With numerous vacant properties left at the tide line of the receding Great Recession, The Cook County Land Bank Authority (CCLBA) was created in 2013 to find new uses for this inventory. Though their early efforts focused on single-family homes, the rehabilitation of industrial and commercial properties is poised to make an even larger impact.
“We always knew we wanted to expand into commercial and industrial properties because there is so much of that property in the region as well,” said CCLBA executive director, Rob Rose.
Working independently or with municipal and other partners, CCLBA acquires properties, liens, notes or deeds through purchase, donation, forfeiture and other transfers, maintaining the properties tax free. The organization will then extinguish delinquent taxes and liens where possible, demolish a building when appropriate and put the now-rectified property on the market so that it can again serve a productive use.
The CCLBA closed its first industrial transaction in west suburban Bellwood in February, 2016, with the acquisition of a group of warehouses. It has since completed deals for industrial sites in south suburban Harvey and in Chicago as well. For the Bellwood project, the CCLBA not only acquired the buildings, but helped to clear out encumbrances such as back taxes. They then shopped the properties, found an owner and the site is now fully functional and employing around 100 people.
“Bellwood was the first community where this was happening,” Rose said. “Now we’re looking to expand that with the tax certificates that we picked up in the 2017 scavenger sale.”
CCLBA has the authority during bi-annual Cook County tax scavenger sales to acquire tax delinquent parcels, clear back taxes and other related fees in order to remove barriers for those in the community who want to turn them into a useful purpose. So far, CCLBA has collected over $4.3 million in tax dollars just off of the properties they acquired in 2015 and 2017 tax sales. The organization’s overall impact is both greater, and has greater potential.
“Over the last three years since I’ve been the executive director, we have created well over $35 million of value in terms of rehabbing homes and getting them back into the hands of homeowners,” Rose said. “Once commercial and industrial buildings come back on the tax rolls, they have a profound effect on your tax base because they are such a large percentage of taxes generated in any one area.”
In September, the CCLBA turned their attention to another impoverished area, Chicago’s Woodlawn neighborhood, with the issue of an RFP to redevelop the 94-year-old Washington Park National Bank Building. Located at the corner of 63rd Street and Cottage Grove, the once-thriving, 35,000-square-foot historic bank has sat vacant for more than two decades.
“Woodlawn is an up-and-coming neighborhood,” said Rose. “There is a lot of positive momentum happening with the Obama presidential center being located in Jackson Park, with the pricing that we’ve seen and the University of Chicago making significant investments in the area.”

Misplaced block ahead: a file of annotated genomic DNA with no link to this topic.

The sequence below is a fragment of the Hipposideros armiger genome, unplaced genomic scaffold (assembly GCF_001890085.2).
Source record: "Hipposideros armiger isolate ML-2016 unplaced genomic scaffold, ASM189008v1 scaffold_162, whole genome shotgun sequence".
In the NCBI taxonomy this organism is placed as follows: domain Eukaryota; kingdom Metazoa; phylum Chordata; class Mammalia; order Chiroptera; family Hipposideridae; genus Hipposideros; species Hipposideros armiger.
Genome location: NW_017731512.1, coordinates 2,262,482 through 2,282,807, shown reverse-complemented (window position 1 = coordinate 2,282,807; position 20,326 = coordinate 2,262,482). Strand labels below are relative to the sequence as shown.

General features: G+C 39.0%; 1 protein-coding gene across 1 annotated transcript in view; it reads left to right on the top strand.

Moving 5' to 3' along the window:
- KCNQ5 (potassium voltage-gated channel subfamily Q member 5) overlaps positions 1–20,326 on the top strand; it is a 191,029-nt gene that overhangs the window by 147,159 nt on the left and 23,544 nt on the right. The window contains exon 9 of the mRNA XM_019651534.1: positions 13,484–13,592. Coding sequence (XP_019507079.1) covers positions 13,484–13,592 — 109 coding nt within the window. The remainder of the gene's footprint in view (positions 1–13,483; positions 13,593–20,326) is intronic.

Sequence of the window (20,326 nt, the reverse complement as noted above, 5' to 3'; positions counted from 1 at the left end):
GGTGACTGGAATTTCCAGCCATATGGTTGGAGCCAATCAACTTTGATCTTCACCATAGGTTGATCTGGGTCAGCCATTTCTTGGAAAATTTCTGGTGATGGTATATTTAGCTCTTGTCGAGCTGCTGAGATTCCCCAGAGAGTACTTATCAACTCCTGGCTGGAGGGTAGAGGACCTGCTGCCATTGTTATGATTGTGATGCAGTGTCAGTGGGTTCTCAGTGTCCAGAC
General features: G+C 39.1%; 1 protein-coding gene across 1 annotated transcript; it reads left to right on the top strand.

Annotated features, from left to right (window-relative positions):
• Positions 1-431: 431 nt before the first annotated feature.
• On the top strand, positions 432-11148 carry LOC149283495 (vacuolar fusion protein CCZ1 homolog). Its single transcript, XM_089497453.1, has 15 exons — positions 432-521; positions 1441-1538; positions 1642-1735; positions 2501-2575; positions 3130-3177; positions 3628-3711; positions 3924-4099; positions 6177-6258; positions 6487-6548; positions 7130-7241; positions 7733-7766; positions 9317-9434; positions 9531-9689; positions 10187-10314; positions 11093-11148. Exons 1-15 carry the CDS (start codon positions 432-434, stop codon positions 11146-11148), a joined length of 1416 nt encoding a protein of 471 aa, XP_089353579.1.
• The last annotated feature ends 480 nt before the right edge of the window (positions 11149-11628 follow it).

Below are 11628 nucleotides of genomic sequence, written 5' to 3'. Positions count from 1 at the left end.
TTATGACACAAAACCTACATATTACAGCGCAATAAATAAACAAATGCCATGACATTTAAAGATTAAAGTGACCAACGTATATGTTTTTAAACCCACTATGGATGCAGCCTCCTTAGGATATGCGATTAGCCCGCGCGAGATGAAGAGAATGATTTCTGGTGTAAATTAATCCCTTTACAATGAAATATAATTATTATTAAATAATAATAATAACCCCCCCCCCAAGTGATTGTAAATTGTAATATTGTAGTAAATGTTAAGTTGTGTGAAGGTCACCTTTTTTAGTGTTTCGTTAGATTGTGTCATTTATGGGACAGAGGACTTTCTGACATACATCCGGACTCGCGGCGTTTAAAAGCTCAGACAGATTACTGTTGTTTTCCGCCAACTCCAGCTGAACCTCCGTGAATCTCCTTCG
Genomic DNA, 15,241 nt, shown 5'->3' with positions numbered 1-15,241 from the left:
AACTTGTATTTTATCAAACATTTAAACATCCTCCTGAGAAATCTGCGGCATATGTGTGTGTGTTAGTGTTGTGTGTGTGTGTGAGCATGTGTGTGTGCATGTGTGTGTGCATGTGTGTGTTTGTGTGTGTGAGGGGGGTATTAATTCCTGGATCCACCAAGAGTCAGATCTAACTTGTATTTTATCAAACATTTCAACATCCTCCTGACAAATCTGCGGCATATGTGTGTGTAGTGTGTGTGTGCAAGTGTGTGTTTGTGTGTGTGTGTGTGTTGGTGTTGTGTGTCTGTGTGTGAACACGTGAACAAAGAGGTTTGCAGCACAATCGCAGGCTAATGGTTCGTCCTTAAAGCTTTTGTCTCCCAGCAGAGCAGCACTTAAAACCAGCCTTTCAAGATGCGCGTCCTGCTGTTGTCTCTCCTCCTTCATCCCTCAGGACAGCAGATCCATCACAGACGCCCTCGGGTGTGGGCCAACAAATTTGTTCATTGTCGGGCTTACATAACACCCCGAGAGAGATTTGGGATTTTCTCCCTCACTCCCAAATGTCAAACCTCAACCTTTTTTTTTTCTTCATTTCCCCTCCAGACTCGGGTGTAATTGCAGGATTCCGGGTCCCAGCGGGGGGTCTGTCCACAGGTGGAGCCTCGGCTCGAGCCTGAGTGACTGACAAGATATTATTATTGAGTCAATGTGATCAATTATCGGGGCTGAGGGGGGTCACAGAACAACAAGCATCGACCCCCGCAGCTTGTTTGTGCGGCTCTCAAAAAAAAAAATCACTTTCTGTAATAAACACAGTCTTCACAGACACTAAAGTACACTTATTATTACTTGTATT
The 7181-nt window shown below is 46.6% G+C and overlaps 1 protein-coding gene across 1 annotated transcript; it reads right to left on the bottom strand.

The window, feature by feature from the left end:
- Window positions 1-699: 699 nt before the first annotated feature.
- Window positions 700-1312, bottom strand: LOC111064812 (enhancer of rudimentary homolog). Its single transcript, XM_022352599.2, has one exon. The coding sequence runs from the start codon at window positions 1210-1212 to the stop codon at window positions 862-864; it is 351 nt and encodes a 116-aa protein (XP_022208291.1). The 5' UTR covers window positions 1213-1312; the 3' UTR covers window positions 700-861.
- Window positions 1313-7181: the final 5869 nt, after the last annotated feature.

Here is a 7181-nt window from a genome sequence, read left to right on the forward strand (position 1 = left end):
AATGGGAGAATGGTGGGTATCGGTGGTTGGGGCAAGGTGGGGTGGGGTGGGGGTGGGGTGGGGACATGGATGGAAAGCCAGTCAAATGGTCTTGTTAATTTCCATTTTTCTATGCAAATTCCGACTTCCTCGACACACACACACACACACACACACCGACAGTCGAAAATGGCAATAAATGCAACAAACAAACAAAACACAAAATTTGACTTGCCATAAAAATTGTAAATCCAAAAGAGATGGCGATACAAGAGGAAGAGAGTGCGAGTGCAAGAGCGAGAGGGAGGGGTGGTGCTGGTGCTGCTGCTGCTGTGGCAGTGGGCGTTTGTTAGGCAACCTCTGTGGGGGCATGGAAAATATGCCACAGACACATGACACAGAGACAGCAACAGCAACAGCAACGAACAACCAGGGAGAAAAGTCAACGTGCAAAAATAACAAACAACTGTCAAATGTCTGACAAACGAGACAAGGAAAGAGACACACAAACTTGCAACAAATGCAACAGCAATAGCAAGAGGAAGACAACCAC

In partnership with the Metropolitan Planning Council, CCLBA collected resident input for the renovated property. Community members suggested that any redevelopment create a “signature marquee” of the Woodlawn community, including retail shops, commercial offices and medical facilities. The hope is that changes to the property, designed by architect Albert Schwartz and located next to the CTA’s Cottage Grove Green Line stop, will maximize the economic, social, historic and ecological values of the property and its surroundings.
“At that intersection, all four corners are being redeveloped to create a vibrant Woodlawn center. So for us, our involvement here is part of a larger story which is to help stabilize and revitalize the neighborhood,” Rose said. “We’re talking about being able to take a long-term vacant building and bring it back to productive use as something that can be a benefit to the community. We can remove an eyesore that has been a very visible metaphor for the neighborhood.”
Looking to future non-residential acquisitions, the CCLBA is actively seeking commercial and industrial brokers to help identify end users and to market properties once back taxes have been cleared, along with other redresses. They also recently partnered with the DePaul Institute for Housing Studies to identify focus communities where substantial investment would provide the greatest positive impact.
“We identified areas that have both an abundance of properties, plenty of supply, but also where there are signs of life, some demand. Where we saw some overlap is where we decided to focus our efforts,” Rose said.
Unlike a commercial investor, there’s no time constraint forcing a deal to happen in order to maximize returns. With the CCLBA, the right use in the right location can be calculated for maximum positive impact on the neighborhood.
“Part of what the Land Bank does is it gives the communities time to catch up, if you will, because we are able to acquire these properties, hold them, retain the value and then when that community is ready to redevelop that asset, then we are able to contribute to an overall redevelopment effort,” said Rose.
The CCLBA is a unit of Cook County government and the largest land bank by geography in the country. Funding primarily comes via grants, contributions and revenues from transactions.